i5-2520 vs. i7-2620

Discussion in 'What Notebook Should I Buy?' started by fuchstronaut, Apr 28, 2011.

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  1. fuchstronaut

    fuchstronaut Notebook Consultant

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    Hi there,

    I've ordered a Dell Latitude E6320 just yesterday but it's not too late to make a change.
    I configured it with 8GB RAM and the i7-2620, but now I'm a little concerned about the battery life.
    Do you guys think, that less RAM or an i5-2520 will safe me some battery life?
    After all it's the same dual-core, just 200MHz faster.

    I don't really need the RAM and the faster CPU but it wont cost me more, so I just configured it.
    What do you guys think? Should I change my order? How much extrabattery life will it bring?
    More than 10 minutes?
     
  2. Bag3l

    Bag3l Notebook Evangelist

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    The i7 is a Quad Core processor, so obviously it will be drawing more power to run because, to be frank, it's more powerful. But the thing is, these new Sandy Bridge models are extremely energy efficient in comparison to the old iCore models (2010), so you don't need to worry about battery life.

    You will be much happier with the faster processor in the long run. I'd say stick with it because you really won't miss those few extra minutes (because really, that's all it really comes down to.) "Battery Life" itself is relative to what your computing habits are. Moderation is key.
     
  3. fuchstronaut

    fuchstronaut Notebook Consultant

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    Actually the i7-2620 is a dualcore. It's just 200MHz faster clocked and got 1MB more Cache
     
  4. maheshpatel

    maheshpatel Notebook Consultant

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    i7 is slightly faster other then that everything is same go for i7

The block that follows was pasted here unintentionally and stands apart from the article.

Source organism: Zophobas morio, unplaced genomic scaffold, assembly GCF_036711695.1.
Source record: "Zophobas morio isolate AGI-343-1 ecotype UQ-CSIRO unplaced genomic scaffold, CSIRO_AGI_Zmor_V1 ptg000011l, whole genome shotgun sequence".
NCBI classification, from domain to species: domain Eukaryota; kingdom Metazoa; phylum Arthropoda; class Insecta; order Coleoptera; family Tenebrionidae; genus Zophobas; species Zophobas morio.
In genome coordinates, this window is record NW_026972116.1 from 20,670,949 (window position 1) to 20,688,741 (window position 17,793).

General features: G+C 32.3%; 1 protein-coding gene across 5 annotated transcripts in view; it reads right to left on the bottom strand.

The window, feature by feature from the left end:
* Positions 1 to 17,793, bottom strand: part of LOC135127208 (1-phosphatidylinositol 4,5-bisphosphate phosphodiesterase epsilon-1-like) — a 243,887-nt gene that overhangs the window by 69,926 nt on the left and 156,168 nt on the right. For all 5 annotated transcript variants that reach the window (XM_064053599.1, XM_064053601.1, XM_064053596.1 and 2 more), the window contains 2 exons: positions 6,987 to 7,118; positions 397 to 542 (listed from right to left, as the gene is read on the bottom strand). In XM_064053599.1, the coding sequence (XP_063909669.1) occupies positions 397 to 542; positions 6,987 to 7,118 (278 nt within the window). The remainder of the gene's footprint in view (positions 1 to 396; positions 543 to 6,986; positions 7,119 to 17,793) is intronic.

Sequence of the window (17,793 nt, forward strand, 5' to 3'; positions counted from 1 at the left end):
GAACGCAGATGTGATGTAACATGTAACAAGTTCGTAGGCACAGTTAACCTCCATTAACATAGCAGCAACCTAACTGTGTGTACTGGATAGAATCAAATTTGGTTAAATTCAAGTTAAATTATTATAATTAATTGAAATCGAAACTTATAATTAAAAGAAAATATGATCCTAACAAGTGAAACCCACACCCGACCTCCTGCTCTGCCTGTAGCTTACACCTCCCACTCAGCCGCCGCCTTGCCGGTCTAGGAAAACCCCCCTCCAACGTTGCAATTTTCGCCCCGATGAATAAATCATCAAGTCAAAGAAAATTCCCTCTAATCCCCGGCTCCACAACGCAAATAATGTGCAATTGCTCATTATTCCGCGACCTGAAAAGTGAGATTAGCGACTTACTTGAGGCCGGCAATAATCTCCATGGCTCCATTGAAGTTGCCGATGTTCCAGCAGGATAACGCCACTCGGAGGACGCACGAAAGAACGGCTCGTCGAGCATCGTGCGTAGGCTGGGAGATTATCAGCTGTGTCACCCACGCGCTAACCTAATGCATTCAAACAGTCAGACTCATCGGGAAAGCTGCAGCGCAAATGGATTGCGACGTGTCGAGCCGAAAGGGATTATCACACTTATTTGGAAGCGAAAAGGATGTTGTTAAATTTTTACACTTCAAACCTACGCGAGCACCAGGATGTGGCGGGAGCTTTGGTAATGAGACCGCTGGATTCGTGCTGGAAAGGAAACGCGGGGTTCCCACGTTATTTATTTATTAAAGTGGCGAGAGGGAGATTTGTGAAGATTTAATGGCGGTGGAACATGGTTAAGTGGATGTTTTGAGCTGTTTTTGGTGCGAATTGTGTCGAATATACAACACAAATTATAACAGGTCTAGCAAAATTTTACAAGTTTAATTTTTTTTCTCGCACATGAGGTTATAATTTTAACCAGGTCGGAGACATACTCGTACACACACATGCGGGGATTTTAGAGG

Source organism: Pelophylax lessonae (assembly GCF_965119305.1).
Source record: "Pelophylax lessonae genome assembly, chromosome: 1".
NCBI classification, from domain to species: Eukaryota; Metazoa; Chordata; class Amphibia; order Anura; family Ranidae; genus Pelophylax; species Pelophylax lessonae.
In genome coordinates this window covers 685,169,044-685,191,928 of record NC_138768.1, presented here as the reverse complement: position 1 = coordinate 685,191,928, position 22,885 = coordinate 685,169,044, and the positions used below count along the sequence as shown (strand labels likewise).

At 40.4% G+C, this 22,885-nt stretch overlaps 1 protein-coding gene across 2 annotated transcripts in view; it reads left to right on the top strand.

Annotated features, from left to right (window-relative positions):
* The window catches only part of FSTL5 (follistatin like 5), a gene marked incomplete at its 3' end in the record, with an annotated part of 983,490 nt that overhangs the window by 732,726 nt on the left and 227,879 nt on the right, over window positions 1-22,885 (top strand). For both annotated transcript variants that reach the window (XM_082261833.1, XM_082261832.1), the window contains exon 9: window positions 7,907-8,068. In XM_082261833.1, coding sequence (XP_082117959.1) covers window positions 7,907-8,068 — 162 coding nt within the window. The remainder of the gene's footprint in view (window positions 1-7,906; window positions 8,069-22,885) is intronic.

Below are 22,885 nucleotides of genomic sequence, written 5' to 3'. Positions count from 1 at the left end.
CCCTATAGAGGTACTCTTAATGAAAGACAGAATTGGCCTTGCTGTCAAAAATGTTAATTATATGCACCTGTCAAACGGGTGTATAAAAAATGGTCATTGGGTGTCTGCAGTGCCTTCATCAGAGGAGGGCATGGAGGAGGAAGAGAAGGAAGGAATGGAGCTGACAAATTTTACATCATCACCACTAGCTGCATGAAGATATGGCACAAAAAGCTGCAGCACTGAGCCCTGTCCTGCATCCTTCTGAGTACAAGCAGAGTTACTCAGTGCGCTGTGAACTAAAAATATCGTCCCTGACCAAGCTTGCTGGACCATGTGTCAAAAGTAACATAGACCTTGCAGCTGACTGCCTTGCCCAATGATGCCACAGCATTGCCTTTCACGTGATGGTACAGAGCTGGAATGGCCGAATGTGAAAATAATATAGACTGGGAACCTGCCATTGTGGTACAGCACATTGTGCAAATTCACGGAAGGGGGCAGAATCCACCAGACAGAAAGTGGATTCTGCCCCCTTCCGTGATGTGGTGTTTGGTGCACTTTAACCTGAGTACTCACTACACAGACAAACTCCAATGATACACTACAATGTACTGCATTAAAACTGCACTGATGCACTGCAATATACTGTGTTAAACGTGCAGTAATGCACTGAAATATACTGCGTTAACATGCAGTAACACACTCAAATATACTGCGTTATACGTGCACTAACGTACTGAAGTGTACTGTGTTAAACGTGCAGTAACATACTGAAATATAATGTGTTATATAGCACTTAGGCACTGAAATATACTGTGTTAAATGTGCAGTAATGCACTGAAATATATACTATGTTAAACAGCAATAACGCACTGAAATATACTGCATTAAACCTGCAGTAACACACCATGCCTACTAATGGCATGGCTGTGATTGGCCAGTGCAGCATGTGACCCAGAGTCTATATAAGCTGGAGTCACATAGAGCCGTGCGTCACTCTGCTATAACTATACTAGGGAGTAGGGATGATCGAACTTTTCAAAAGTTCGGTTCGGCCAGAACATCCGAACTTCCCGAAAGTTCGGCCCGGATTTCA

5. Rykoshet

    Rykoshet Notebook Deity

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    I find it not to be worth the money (since I believe it's $100+) of an upgrade.

    The extra cache isn't bad, check which integrated graphics each use (ie, are they both HD3000).

    If you're going dual-core, I'd suggest 2520 or 2630 if you're going quad, but skip the 2620.
     
  6. Teff

    Teff Notebook Consultant

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    As has been said, that's a dual core chip, not a quad core.

    The battery life difference between the i7 and i5 are likely quite small - keep in mind that in normal operation your CPUs will run closer to 800-1000Mhz, and they only clock up to the top end when you're doing heavy duty tasks. Because the i7 has more cache, it probably pulls a little bit more power at the same clock speeds, but it is not going to be a significant portion of the power the machine uses. My bet is that the battery life difference would not be noticeable in the real world, but probably be measurable in the lab if you're applying the same loads to both machines (probably like 10-15 minutes difference max)

    The integrated video in them is exactly the same. The only major difference in integrated video in the mobile i3/5/7 line is that the clockspeed on it on the i3 and i5-2410M are a little bit lower. From the i5-2420M to the dual and quad core i7 models, they remain the same.

    IMO, the price/performance benefit of going with an i7 are minimal in the case of the dual core CPUs - you're not going to see significant real world difference in the vast majority of applications. There are occasionally programs that benefit from the additional cache of the i7, but the i5 does have hyperthreading, so it's not like you're missing out on the most important other feature.

    If you can remove it from the order, I can bet that you won't miss the loss of the i7. If you find you need more performance than the i5 offers, you really would need to go to a quad core system to satisfy your performance needs.
     
  7. fuchstronaut

    fuchstronaut Notebook Consultant

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    thanks for your answer, since theres no difference I'll simply stay with the i7 (theres no pricediference for me)
     
  8. Bronsky

    Bronsky Wait and Hope.

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    If SB CPU's are similar to the first gen, the I7 should use 10-15% more power under heavy load. For that, you get about 5% more power output from the CPU. The extra cache results in a bit less efficient power use. IMO, it's no big deal and you will probably not notice the difference in overall battery life (.5 hours in 8?). I, most certainly, would not return my unit for that reason and if you got the extra power and ram for free, just get more efficient at aggressive power settings.

    Bronsky:cool:
     
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